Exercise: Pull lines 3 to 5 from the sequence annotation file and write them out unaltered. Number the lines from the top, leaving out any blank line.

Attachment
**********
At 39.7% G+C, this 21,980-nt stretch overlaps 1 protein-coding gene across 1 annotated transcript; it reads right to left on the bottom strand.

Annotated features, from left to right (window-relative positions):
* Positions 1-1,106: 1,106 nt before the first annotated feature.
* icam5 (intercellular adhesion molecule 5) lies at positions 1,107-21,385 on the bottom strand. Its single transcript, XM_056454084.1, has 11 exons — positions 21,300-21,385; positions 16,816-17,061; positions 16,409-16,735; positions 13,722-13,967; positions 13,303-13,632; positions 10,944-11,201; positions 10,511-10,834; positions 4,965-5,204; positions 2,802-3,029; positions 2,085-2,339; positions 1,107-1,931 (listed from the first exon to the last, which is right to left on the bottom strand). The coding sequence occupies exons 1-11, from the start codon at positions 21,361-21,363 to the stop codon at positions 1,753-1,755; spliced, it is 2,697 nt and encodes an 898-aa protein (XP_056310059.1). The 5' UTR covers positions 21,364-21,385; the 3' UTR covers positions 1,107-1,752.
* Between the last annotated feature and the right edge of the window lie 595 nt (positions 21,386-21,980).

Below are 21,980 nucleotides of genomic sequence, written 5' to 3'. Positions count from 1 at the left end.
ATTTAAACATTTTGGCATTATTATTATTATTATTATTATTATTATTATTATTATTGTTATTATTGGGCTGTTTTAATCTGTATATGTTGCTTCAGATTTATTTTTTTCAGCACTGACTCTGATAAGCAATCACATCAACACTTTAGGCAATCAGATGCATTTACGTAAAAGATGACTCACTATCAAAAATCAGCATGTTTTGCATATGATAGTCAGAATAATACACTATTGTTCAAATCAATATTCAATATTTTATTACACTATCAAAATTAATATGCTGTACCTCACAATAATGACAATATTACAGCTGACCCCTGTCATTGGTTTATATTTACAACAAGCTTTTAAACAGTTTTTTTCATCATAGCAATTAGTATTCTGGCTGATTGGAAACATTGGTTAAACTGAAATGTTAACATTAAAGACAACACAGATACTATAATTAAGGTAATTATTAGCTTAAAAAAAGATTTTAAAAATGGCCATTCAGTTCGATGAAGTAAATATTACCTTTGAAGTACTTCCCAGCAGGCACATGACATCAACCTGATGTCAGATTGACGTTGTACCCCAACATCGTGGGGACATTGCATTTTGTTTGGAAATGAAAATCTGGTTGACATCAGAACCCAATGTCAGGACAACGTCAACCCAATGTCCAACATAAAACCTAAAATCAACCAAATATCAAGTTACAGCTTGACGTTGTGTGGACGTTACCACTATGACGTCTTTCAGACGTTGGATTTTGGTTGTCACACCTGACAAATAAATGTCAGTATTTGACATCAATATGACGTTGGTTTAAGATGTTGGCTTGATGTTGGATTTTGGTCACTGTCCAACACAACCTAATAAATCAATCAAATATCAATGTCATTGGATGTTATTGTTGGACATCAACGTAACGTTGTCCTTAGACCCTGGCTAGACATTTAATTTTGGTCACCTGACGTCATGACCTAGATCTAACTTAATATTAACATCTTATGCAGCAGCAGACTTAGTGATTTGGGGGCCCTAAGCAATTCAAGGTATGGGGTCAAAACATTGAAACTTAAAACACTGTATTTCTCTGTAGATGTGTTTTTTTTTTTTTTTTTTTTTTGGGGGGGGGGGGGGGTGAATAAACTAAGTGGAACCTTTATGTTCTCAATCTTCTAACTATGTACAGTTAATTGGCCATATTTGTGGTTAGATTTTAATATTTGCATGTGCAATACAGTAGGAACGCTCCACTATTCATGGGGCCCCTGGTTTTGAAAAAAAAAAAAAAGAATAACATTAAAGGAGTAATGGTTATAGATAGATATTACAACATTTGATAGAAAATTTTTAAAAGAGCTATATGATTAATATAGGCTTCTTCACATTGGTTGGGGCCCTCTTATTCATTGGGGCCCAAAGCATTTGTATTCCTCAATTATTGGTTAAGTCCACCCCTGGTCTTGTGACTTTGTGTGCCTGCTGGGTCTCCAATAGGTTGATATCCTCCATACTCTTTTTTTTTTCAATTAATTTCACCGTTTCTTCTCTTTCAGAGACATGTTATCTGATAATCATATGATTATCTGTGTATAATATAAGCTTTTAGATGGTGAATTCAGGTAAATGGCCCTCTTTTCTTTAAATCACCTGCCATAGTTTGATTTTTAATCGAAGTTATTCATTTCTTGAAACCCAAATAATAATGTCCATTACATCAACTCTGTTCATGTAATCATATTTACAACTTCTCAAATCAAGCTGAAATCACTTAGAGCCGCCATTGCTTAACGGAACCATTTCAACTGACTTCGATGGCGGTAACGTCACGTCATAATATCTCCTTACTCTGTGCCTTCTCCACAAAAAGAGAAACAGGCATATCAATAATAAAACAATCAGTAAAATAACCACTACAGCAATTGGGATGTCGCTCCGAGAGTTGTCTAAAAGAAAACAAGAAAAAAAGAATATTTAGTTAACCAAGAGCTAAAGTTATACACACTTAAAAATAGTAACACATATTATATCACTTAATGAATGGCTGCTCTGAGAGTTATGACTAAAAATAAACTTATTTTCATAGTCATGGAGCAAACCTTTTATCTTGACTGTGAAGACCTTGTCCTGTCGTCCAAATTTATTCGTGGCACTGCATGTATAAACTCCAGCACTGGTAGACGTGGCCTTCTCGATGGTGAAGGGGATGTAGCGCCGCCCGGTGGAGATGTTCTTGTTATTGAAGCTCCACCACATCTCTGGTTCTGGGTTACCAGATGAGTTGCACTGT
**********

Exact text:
* Positions 1-1,106: 1,106 nt before the first annotated feature.
* icam5 (intercellular adhesion molecule 5) lies at positions 1,107-21,385 on the bottom strand. Its single transcript, XM_056454084.1, has 11 exons — positions 21,300-21,385; positions 16,816-17,061; positions 16,409-16,735; positions 13,722-13,967; positions 13,303-13,632; positions 10,944-11,201; positions 10,511-10,834; positions 4,965-5,204; positions 2,802-3,029; positions 2,085-2,339; positions 1,107-1,931 (listed from the first exon to the last, which is right to left on the bottom strand). The coding sequence occupies exons 1-11, from the start codon at positions 21,361-21,363 to the stop codon at positions 1,753-1,755; spliced, it is 2,697 nt and encodes an 898-aa protein (XP_056310059.1). The 5' UTR covers positions 21,364-21,385; the 3' UTR covers positions 1,107-1,752.
* Between the last annotated feature and the right edge of the window lie 595 nt (positions 21,386-21,980).